The Nightingales have always been a ‘difficult’ band; wilfully awkward, avoiding choruses and obvious time signatures, but occasionally just to prove they can they pull off a magnificent pop-song like forthcoming single Someone For Everyone. They soon revert to type though with chicken-squawk-guitar and complicated rhythms…
If the music doesn’t get you then the words will. Lloyds lyrics are full of verbiage and the everyday cliche, archaic speak, jargon, slang, mixed metaphors, crossword clues, newspeak, advertising slogans, juxtaposed ideas ‘a steaming stream of consciousness’, like warm piss splashing against enamel and heading down the drain. They can be conundrums to solve. They are playfully pretentious, poetically taking the piss and probably poppycock. The man himself insists that there are ”plenty of shitty lines and piss-poor bits” in his lyrics, as well as lines stolen from William Blake and others.
There’s a great thesis waiting to be writ about how he uses the minutiae and poverty of everyday life, the dark neurosis of the middle-aged male to construct a critique of his own obsessions and of class, sex and existence in the 21st Century UK. The conclusion would quite possibly be that “There are some really funny lines but you can never work out WTF he is on about”.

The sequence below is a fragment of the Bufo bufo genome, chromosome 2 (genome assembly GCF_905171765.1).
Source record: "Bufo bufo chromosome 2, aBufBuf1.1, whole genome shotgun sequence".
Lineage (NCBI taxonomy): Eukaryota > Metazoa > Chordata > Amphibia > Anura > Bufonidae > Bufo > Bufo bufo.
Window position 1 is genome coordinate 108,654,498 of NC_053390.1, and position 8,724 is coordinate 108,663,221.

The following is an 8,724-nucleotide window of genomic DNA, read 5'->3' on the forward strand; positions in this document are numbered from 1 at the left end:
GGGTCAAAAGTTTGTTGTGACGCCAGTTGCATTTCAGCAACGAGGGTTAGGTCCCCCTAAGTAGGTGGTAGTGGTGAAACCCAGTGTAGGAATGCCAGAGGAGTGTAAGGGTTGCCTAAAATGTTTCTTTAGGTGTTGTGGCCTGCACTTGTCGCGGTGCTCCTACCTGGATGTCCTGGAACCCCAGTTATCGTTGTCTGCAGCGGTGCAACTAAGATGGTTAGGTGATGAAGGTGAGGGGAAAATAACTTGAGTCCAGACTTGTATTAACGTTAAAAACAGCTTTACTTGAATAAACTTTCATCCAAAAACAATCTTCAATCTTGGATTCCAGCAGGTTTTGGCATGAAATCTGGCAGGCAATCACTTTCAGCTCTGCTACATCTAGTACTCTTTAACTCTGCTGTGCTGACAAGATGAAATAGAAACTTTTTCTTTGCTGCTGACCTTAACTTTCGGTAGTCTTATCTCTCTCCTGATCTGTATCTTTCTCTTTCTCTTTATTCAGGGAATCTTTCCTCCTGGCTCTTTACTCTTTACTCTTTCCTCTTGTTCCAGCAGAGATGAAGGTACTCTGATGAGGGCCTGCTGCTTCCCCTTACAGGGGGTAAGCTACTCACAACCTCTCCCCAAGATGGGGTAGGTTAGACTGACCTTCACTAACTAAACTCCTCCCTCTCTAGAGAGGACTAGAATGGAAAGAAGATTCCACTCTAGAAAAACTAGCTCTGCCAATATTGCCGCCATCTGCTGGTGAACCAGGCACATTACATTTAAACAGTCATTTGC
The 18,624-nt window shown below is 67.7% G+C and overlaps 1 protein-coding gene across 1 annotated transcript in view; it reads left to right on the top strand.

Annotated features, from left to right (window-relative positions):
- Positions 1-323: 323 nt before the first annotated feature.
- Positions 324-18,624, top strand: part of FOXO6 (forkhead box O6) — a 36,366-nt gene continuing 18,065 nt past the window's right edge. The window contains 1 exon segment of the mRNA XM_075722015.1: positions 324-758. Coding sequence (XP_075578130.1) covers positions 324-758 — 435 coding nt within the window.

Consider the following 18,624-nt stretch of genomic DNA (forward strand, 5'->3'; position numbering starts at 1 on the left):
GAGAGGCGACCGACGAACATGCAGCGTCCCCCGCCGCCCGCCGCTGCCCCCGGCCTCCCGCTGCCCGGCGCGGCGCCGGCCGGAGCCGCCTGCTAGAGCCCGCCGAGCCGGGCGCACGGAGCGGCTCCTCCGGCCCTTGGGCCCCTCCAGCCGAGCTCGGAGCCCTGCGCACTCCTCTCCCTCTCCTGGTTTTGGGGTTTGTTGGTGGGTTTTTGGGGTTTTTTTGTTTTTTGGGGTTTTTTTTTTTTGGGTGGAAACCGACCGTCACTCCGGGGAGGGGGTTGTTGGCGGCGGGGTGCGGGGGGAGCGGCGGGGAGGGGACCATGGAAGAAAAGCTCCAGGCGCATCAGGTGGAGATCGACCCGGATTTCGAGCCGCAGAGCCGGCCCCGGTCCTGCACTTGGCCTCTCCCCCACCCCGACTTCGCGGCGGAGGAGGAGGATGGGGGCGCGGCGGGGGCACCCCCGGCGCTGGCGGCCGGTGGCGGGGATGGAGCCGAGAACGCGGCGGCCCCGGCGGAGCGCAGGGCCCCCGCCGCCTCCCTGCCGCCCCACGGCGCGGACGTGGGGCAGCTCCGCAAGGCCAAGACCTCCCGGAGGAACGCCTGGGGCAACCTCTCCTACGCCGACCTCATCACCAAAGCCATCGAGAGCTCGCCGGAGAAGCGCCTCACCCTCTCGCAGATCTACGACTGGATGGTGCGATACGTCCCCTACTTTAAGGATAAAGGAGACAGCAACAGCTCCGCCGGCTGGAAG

Panties in a bunch..
History is bunk
Wisdom for dunces
I could go on (and on, and on) as I love the Nightingales but can’t quite put finger on why. Its something to do with the fact that they are outsiders and under-dogs, surly and sarky, yet intelligent and charming; unique and unrivalled and It takes a while to ‘dig’ them. You have to work at it; they are not an immediate band musically (t’me any road). But if you put the time and effort in you reap the rewards in spades (where does that expression come from?).
What makes this album and the current line-up extra special is a unique combination of ages. Lloyds and Apperley are into their 50’s and Fliss and Matt in their early twenties. The bass-player somewhere in the middle I guess. Youth and the wisdom of age combined. Lyrical bile and incendiary music. World-weary but ready to storm the barricades of mediocrity and boredom.
Of the thirteen sentences to say before you die
He couldn’t get his tongue around I’m H.A.P.P.Y
2012 is seeing some great albums being released from artists who have been around for a while. Its almost as if there an unconscious collective feeling of urgency. Of Now or Never, or of lets show the young fuckers how to do it. Whether it’s to do with ageing (Remember Nightingales wrote a song called How To Age back in the 80’s) or the state of the nation or both I don’t know, but it us, the listeners who benefit.
Its loud, its rude, it kicks like a mule and its astounding that the Nightingales have made one of the best albums of the year in 2012. Well done underdogs!